Temple of the Scapegoat (Paperback)
New Directions, 9780811227483, 288pp.
Publication Date: January 23, 2018
Revolving around the opera, these tales are an “archaeological excavation of the slag-heaps of our collective existence” (W. G. Sebald)
Combining fact and fiction, each of the one hundred and two tales of Alexander Kluge’s Temple of the Scapegoat (dotted with photos of famous operas and their stars) compresses a lifetime of feeling and thought: Kluge is deeply engaged with the opera and an inventive wellspring of narrative notions. The titles of his stories suggest his many turns of mind: “Total Commitment,” “Freedom,” “Reality Outrivals Theater,” “The Correct Slowing-Down at the Transitional Point Between Terror and an Inkling of Freedom,” “A Crucial Character (Among Persons None of Whom Are Who They Think They Are),” and “Deadly Vocal Power vs. Generosity in Opera.” An opera, Kluge says, is a blast furnace of the soul, telling of the great singer Leonard Warren who died onstage, having literally sung his heart out. Kluge introduces a Tibetan scholar who realizes that opera “is about comprehension and passion. The two never go together. Passion overwhelms comprehension. Comprehension kills passion. This appears to be the essence of all operas, says Huang Tse-we.” He also comes to understand that female roles face the harshest fates: “Compared to the mass of soprano victims (out of 86,000 operas, 64,000 end with the death of the soprano), the sacrifice of tenors is small (out of 86,000 operas 1,143 tenors are a write-off).”
About the Author
Donna Stonecipher is the author of The Reservoir, Souvenir de Constantinople, and The Cosmopolitan. She also translates poetry and prose from French and German. She grew up in Seattle and Tehran and has lived in New York, Paris, Prague, Iowa City, and Berlin.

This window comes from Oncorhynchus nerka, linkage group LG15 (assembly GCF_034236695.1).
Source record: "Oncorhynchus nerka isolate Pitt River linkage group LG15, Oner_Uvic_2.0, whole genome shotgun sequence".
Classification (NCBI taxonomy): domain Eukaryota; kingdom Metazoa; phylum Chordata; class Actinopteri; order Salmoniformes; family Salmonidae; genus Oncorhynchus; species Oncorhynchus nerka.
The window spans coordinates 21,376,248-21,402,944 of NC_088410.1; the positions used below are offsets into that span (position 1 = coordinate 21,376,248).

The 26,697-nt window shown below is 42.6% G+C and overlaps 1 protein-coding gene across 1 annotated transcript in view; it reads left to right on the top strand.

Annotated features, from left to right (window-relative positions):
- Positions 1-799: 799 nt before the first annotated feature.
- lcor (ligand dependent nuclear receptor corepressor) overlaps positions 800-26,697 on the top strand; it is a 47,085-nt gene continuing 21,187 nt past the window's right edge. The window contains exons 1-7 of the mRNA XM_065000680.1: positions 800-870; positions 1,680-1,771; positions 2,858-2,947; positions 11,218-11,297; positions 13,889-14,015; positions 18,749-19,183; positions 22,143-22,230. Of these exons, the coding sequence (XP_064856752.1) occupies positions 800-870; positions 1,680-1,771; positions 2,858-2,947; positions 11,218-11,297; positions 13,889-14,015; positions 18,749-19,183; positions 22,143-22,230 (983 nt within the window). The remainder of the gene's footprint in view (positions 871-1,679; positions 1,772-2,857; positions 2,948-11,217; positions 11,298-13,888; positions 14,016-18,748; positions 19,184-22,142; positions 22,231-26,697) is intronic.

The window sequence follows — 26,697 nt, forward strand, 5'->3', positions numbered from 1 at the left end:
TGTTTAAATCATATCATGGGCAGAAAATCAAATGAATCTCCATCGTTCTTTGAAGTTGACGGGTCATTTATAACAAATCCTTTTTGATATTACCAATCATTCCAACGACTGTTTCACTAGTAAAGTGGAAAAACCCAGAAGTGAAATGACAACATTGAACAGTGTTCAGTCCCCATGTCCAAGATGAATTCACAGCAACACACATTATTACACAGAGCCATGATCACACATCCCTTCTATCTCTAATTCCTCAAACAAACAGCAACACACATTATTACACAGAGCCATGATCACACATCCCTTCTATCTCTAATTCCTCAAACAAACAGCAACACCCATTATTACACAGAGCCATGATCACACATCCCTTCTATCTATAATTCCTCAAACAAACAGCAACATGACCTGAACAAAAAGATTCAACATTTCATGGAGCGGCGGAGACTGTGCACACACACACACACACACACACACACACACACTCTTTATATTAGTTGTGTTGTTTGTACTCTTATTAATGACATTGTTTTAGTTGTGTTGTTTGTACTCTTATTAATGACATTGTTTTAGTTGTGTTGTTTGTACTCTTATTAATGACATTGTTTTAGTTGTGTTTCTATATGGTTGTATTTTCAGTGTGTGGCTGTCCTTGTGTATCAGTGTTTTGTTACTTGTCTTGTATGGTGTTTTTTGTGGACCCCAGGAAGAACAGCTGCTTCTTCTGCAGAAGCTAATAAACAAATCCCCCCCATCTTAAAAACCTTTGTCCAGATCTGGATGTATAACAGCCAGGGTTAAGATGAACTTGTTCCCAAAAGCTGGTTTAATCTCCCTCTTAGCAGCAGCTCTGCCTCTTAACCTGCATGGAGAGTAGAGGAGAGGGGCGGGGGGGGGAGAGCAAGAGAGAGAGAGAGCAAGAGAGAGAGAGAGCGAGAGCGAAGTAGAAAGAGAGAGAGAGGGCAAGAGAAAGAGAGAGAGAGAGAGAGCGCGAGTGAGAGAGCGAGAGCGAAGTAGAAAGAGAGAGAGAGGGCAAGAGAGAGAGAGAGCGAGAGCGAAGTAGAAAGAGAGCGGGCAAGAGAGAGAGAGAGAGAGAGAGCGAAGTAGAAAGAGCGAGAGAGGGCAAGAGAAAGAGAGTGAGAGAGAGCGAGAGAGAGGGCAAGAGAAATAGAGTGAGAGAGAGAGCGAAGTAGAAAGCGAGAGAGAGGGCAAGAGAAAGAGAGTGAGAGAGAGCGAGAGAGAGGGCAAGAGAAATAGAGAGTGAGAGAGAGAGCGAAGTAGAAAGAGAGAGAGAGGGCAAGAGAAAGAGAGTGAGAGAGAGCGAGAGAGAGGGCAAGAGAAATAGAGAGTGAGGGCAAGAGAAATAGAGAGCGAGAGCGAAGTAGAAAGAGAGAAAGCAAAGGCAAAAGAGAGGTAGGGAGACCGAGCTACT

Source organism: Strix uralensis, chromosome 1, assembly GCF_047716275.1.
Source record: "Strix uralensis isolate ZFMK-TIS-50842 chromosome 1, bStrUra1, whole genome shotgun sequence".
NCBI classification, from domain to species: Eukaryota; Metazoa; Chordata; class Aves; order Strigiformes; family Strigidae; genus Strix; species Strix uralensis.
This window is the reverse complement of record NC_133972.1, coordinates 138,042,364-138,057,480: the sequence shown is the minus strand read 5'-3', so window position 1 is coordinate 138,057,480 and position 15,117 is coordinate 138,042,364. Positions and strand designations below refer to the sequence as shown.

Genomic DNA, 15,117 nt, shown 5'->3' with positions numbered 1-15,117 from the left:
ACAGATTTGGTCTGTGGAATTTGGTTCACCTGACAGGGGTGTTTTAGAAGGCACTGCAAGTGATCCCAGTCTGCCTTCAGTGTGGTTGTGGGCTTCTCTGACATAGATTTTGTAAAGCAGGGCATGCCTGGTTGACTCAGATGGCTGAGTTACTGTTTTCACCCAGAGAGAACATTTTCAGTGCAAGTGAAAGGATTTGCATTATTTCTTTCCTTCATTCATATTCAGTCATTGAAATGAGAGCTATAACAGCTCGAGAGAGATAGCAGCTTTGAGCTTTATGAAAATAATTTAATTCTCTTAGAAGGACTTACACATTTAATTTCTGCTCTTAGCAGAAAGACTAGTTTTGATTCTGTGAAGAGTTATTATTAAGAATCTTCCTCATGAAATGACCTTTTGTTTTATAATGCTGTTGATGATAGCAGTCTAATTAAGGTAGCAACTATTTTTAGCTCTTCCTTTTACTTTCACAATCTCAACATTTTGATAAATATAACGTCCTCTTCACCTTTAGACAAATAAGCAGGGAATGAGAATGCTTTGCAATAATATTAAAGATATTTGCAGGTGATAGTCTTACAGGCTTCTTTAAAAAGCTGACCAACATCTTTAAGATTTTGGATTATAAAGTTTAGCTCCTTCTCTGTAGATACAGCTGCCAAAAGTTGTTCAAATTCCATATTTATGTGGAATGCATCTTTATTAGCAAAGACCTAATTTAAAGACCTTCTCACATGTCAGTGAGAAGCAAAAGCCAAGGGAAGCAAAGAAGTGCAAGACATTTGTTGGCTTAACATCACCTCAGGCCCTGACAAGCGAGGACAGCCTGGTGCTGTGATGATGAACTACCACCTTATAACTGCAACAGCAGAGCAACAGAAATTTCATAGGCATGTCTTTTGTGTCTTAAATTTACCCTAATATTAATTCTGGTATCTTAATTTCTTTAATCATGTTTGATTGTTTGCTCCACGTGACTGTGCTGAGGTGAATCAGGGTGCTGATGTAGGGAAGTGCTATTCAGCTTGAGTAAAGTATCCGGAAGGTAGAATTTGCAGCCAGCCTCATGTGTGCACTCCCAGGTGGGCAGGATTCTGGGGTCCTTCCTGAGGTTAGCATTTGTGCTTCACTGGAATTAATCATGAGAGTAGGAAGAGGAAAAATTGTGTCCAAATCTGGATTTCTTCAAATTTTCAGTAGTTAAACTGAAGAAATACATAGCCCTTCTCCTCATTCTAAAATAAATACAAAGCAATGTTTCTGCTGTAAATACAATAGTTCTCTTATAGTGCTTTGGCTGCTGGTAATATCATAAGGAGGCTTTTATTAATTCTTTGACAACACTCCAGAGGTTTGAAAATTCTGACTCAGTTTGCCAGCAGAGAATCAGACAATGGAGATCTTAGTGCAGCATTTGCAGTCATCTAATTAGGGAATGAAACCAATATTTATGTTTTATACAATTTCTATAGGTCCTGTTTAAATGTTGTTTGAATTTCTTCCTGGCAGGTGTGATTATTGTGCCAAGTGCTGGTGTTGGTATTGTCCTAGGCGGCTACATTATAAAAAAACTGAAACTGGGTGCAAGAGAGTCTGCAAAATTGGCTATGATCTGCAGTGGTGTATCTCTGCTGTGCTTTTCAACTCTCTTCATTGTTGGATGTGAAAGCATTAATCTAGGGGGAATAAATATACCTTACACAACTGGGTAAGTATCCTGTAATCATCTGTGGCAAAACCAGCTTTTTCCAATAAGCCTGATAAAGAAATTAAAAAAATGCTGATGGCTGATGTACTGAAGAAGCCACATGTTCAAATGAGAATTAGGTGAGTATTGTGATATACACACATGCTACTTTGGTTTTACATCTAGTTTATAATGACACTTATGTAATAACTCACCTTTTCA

Isabel Cole grew up in New York City and studied at the University of Chicago; since 1995 she has lived in Berlin as a writer and translator. In 2006 she co-founded www.no-mans-land.org, the online journal of new German literature in translation. In 2013 she received a PEN/Heim Translation Fund Award to translate Franz Fühmann’s At the Burning Abyss, and in 2014 her translation of Fühmann’s The Jew Car was shortlisted for the Oxford-Weidenfeld Translation Prize.
Praise For Temple of the Scapegoat: Opera Stories…
— Ida Hattemer-Higgins
Elegant provocations to seize an opera addict's imagination.
The real and imagined history of opera, the landscape of emotions, and the “blast furnaces of the soul,” guide Kluge’s captivating collection. Over 100 short stories compose a vision of opera as a durable and protean art form.
Alexander Kluge, that most enlightened of writers.
— W. G. Sebald
Alexander Kluge is a gigantic figure in the German cultural landscape. He exemplifies—along with Pasolini—what is most vigorous and original in the European idea of the artist as intellectual, the intellectual as artist. Essential, brilliant.
— Susan Sontag